JERUSALEM – Israel has been welcoming some rather peculiar visitors of late. The Dutch populist, Geert Wilders, is a frequent caller, telling sympathetic audiences that Israel is on the front line of the Western war against Islam. And, in December, a delegation of European far-right politicians toured Jewish settlements on the occupied West Bank, pleasing their hosts by reassuring them that this was “Jewish land.”
Some of these “friends of Israel” represent political parties whose supporters, to put it mildly, have not traditionally been noted for their fraternal feelings towards Jews. Heinz-Christian Strache, for example, leads the Freedom Party of Austria, which began, under its late leader, Jörg Haider, by actively courting former Nazis. “More strength for our Viennese blood,” one of his election slogans, gives an idea of Strache’s typical tone. His Belgian colleague, Filip Dewinter, represents a Flemish nationalist party tainted by wartime collaboration with the Nazis.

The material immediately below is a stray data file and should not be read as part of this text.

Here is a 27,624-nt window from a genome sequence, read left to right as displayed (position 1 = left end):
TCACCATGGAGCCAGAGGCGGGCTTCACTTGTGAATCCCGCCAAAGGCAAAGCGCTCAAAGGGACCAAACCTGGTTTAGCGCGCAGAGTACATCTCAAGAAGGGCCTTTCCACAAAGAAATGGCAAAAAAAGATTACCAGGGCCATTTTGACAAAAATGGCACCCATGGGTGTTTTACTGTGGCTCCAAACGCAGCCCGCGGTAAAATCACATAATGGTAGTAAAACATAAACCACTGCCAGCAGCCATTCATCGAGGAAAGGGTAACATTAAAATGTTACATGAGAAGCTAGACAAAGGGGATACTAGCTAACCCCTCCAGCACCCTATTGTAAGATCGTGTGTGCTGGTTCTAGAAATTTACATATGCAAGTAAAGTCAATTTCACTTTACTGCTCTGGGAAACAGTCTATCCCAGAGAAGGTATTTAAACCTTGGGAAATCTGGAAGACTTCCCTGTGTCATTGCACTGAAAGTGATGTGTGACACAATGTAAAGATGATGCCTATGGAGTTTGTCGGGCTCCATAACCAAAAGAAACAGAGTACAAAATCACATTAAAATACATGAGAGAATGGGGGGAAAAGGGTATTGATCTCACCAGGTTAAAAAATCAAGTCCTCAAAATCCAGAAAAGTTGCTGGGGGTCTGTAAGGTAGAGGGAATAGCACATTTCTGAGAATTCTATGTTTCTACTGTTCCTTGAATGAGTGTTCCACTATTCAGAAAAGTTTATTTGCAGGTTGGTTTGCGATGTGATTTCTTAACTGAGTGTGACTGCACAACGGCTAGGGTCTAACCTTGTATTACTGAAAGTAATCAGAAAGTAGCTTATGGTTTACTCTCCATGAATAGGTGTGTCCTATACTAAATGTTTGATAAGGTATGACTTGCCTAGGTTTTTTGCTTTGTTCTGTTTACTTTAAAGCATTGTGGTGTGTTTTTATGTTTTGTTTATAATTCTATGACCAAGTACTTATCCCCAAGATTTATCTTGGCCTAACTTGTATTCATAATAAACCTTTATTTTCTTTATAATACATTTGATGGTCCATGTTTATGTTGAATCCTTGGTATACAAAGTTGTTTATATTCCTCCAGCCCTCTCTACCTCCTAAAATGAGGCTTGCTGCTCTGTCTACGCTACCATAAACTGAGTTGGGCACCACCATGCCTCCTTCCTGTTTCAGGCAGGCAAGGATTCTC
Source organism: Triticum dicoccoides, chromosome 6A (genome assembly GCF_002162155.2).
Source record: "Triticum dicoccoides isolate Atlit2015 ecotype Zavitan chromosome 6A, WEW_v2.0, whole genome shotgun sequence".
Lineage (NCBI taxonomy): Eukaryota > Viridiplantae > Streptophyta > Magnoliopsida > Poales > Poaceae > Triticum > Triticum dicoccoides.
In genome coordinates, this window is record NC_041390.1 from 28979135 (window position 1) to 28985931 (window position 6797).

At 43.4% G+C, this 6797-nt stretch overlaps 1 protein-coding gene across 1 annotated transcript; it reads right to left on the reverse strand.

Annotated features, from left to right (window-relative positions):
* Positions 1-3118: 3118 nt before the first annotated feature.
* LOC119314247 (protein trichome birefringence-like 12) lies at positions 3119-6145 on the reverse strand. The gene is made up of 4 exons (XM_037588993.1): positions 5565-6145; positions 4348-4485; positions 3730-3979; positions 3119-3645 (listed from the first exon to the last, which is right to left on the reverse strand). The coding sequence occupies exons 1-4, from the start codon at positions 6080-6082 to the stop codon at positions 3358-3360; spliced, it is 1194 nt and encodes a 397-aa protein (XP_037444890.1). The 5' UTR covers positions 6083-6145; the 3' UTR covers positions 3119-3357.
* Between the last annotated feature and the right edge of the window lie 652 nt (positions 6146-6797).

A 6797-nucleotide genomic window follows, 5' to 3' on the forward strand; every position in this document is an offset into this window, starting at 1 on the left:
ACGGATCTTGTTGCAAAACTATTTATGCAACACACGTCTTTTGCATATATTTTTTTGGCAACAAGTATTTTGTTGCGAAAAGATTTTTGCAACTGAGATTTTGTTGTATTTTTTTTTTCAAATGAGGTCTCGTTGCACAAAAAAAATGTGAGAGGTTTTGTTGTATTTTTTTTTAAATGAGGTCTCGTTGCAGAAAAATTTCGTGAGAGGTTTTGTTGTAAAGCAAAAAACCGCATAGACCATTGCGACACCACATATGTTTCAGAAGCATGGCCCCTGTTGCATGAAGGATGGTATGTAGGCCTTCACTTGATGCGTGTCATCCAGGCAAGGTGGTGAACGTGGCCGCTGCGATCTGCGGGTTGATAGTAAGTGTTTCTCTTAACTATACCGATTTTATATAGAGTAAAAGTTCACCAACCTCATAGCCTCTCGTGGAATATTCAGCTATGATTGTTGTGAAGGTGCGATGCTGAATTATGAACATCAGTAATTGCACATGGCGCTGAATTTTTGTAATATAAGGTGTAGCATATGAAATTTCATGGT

To be sure, nowadays even right-wing politicians in Europe are careful not to sound openly anti-Semitic. Wilders, for one, is ostentatiously philosemitic, and all the New Rightists like to stress the importance of what they call “Judeo-Christian values,” which must be defended against “Islamofascism.”
Leftist and liberal critics of Israeli politics like to point out that anti-Zionism is not the same thing as anti-Semitism. But it is just as true that being a friend of Israel is not necessarily the same thing as being a friend of the Jews.